The year is 2015. A 22 year old, wide eyed kid from Dallas enters the Masters on the heels of one of the most successful second year campaigns in the history of the PGA Tour. Less than three years removed from spending his nights in a college dorm room in Austin, Spieth has established himself as the hottest player in the planet. In his three starts prior to the Masters, Spieth won the Valspar Championship, finished runner-up at the Valero Texas Open, and lost in a playoff at the Shell Houston Open. The Masters will be his first start as the newly minted fourth ranked player in the world.
A first round 64 gives him a three shot lead, which sets the record for the youngest player to lead the Masters after round one. He misses out on tying Nick Price and Greg Norman’s course record by a single stroke. A second round 66 breaks the 36-hole scoring record. A steady, third round 69 breaks the 54 hole scoring record. Spieth’s inevitable coming out party was already a foregone conclusion before a single shot was hit on Sunday. His only blemish came in the form of an 18th hole bogey that prevented him from tying Tiger Woods’ 1997 Masters scoring record. Spieth set the record for the most birdies in the Masters with 28, and he became the second youngest player to ever win the Masters. His victory was the first wire to wire Masters win since Raymond Floyd in 1976.
Less than two months later, Jordan Spieth captured the 2015 U.S. Open at Chambers Bay. While more anti-climactic in its nature due to Dustin Johnson’s infamous three-putt from 12 feet on the 18th hole, Spieth was still now in rarified air. With the victory at Chambers, he became only the sixth player ever to win the Masters and U.S. Open in the same year, and the first since Tiger Woods in 2002. The only other four golfers to accomplish that feat are Craig Wood, Ben Hogan, Arnold Palmer, and Jack Nicklaus. Spieth was now the fourth youngest player to win multiple major championships, and the youngest winner of the U.S. Open since Bobby Jones in 1923.
By the end of 2015, Spieth had become the number one player in the world after a fourth at the Open Championship and a runner-up at the PGA Championship. There have been few seasons in golf history where a player possessed a legitimate chance to win all four major championships. Spieth captured two, and he was right there at St. Andrews and Whistling Straits as well. He swept all of the major awards: PGA Player of the Year, Vardon Trophy, Byron Nelson Award, and the Arnold Palmer Award. He capped off his season with a victory at East Lake, claiming the FedEx Cup and an extra $10 million dollars. Barely able to legally buy a drink, Spieth had reached the top of the sport’s mountaintop.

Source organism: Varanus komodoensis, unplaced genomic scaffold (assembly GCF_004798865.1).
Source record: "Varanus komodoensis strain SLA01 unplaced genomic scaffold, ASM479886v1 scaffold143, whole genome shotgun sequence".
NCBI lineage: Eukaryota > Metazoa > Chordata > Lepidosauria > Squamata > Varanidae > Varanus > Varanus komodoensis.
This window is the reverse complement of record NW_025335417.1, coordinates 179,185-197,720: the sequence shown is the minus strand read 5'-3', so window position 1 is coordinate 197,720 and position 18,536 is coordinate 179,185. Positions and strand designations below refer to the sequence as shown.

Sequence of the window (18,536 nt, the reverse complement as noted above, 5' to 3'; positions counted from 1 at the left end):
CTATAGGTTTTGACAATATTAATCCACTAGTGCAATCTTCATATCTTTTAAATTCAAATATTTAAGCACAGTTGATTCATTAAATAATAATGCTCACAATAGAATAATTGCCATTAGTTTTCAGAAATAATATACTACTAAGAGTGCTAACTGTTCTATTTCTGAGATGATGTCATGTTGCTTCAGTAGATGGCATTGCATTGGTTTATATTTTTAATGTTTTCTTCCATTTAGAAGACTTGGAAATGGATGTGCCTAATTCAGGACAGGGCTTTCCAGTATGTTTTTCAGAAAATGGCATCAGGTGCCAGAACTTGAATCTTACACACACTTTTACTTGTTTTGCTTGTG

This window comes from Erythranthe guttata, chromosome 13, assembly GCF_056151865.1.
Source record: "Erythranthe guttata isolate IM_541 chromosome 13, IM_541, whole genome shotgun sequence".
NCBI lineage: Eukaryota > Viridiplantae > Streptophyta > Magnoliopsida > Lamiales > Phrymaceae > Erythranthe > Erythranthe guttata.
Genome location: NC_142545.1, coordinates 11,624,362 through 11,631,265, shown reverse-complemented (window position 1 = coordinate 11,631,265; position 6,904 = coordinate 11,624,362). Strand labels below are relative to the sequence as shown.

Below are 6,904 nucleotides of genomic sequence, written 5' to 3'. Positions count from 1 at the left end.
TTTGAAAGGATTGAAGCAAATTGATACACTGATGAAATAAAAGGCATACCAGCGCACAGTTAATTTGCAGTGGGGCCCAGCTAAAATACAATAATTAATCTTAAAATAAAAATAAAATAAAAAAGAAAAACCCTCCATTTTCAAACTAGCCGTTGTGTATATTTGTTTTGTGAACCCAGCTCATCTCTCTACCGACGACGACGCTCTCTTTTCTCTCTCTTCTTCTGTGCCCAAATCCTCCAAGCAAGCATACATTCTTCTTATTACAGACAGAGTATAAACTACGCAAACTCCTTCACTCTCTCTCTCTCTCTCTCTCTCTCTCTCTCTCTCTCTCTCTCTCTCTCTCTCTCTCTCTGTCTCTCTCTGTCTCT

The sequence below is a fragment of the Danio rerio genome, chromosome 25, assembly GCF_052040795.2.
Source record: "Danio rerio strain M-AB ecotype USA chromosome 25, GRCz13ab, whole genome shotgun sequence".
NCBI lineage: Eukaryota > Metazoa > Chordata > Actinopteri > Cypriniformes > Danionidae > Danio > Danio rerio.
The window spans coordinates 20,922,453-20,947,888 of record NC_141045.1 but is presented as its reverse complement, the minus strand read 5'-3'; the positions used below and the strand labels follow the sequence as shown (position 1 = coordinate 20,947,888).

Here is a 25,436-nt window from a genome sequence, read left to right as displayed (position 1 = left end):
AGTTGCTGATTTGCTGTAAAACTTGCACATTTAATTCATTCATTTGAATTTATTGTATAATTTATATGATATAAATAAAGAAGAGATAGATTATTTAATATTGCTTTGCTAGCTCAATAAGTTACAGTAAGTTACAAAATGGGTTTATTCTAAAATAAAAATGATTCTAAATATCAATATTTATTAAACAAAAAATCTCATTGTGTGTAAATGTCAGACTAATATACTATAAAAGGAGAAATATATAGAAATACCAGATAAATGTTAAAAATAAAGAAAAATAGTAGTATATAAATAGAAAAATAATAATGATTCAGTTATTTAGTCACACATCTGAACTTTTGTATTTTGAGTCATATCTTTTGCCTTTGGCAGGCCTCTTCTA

I mention all of this to highlight the fleeting nature of our sport. We’d never see the phenom reach similar heights. In 2016, Spieth infamously suffered one of the biggest collapses in Masters history. He entered the back-nine on Sunday with a five stroke lead, before carding a quadruple bogey on 12 after rinsing two balls into Rae’s Creek. Spieth briefly returned to glory after a magical four days at Royal Birkdale, his third and final major championship to date.
Between 2015 and 2017, Spieth hovered around a +2.5 strokes per round golfer. He was unequivocally the best player in the world during this time period. In 73 starts over that three year stretch, Spieth recorded 54 top-20 finishes, 30 top-five finishes, 12 wins, and three majors. It remains one of the greatest three year stretches in golf history. In the six years since, Spieth has never crossed the +2 strokes gained threshold again. He gained 1.5 strokes per round in 2021, which was the only year that he came within a stroke per round of the player that he was from 2015-2017. In 134 starts between 2018 and 2023, Spieth has only recorded two world-wide wide wins, which came at the Valero Texas Open and RBC Heritage, two middle of the road PGA Tour events. Now at 30 years old, a father of two, and coming off the heels of a Ryder Cup loss where he was virtually unplayable, the domination we witnessed in 2015 at Augusta feels a part of a bygone era.
Many look back on Spieth’s dominance as a product of a hot putter, or “Magic Beans,” a popular Twitter term utilized to describe Spieth’s inexplicable nature to get the ball in the hole without always passing the eye test. “Magic Beans” may be a useful description to recount Spieth’s last six years, but it’s not a remotely accurate way to look back on his peak. Between 2015 and 2017, Spieth was arguably the most well-rounded golfer in the world.